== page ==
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Iliotibial Band Syndrome

Iliotibial band syndrome is inflammation and pain on the the outer side of the knee. The iliotibial band is a layer of connective tissue. It begins at a muscle near the outside of the hip, travels down the outer side of the thigh, crosses the outside of the knee and attaches to the outer side of the upper tibia.

Iliotibial Band SyndromeIliotibial band syndrome occurs when this band repeatedly rubs over the condyle of the femur, causing the band to become irritated. Many times this is due to jogging or running.

The condition can result from tight muscles, connective tissue, discrepancy in leg length, and running on sloped surfaces.

Iliotibial Band Syndrome: Diagnosis/Definition

The iliotibial band (ITB) is a thick band of connective tissue that runs along the outside of the thigh. Iliotibial band syndrome is an overuse injury caused by repetitive friction of the ITB across the knee joint area.

Iliotibial Band Syndrome: Initial Diagnosis and Management

  • History and physical examination
  • Relative rest: decrease or stop running
  • Ice and massage
  • NSAIDs
    • Adults – 200 to 400 milligrams (mg) every four to six hours as needed for up to 2 weeks. Example: Ibuprofen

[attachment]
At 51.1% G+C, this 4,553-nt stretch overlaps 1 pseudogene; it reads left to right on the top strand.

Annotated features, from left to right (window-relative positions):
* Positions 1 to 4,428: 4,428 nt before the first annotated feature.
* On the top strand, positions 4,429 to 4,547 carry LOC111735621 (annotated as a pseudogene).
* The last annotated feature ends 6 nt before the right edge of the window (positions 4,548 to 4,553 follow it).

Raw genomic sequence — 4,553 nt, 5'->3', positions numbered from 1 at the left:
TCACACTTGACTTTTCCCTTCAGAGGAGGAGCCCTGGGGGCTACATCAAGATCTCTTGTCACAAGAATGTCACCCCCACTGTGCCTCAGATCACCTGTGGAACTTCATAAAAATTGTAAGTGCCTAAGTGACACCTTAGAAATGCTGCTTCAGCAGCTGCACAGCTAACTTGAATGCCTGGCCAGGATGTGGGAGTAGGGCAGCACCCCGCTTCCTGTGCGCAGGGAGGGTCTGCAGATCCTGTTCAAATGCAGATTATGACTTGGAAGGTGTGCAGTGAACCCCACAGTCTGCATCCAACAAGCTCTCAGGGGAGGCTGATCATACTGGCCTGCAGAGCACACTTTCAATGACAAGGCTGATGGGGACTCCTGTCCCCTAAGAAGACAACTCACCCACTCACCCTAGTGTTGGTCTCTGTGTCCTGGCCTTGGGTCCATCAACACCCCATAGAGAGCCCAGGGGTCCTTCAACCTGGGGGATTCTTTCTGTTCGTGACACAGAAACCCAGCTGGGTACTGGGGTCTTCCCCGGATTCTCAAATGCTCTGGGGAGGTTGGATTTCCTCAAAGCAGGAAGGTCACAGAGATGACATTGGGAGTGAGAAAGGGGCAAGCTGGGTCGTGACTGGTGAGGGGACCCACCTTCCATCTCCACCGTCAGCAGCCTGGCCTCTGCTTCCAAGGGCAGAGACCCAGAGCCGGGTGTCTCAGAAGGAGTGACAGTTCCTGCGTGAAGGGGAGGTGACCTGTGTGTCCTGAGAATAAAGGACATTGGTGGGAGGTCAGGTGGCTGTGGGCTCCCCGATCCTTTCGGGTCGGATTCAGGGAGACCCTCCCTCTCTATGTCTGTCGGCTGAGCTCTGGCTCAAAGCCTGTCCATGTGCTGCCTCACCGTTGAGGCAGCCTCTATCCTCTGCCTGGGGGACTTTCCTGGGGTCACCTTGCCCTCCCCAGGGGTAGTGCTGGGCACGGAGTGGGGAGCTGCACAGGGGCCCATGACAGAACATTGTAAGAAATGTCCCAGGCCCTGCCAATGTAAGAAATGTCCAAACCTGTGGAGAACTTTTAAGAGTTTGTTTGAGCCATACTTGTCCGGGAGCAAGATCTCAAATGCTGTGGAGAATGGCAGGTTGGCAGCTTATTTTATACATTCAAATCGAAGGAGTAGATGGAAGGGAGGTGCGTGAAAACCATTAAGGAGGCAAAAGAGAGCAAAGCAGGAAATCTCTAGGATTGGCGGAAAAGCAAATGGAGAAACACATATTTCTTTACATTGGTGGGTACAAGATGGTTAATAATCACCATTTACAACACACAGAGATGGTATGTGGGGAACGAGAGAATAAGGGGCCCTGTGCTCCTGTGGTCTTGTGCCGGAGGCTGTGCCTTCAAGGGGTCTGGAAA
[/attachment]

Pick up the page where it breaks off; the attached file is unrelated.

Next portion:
• Take tablet or capsule forms of these medicines with a full glass (8 ounces) of water.
    • Do not lie down for about 15 to 30 minutes after taking the medicine. This helps to prevent irritation that may lead to trouble in swallowing.
    • To lessen stomach upset, these medicines should be taken with food or an antacid.
  • Stretches and strengthening
  • Appropriate restrictions of activity

Iliotibial Band Syndrome: Ongoing Management and Objectives

  • Rest is individualized depending upon severity
  • Ice for 10 to 15 minutes with hourly reapplication.
  • Slow and sustained active stretches

Iliotibial Band Syndrome: Indication a Profile is Needed

  • Any limitations that affect strength, range of movement, and efficiency of feet, legs, lower back and pelvic girdle.
  • Slightly limited mobility of joints, muscular weakness, or other musculo-skeletal defects that may prevent moderate marching, climbing, timed walking, or prolonged effect.
  • Defects or impairments that require significant restriction of use.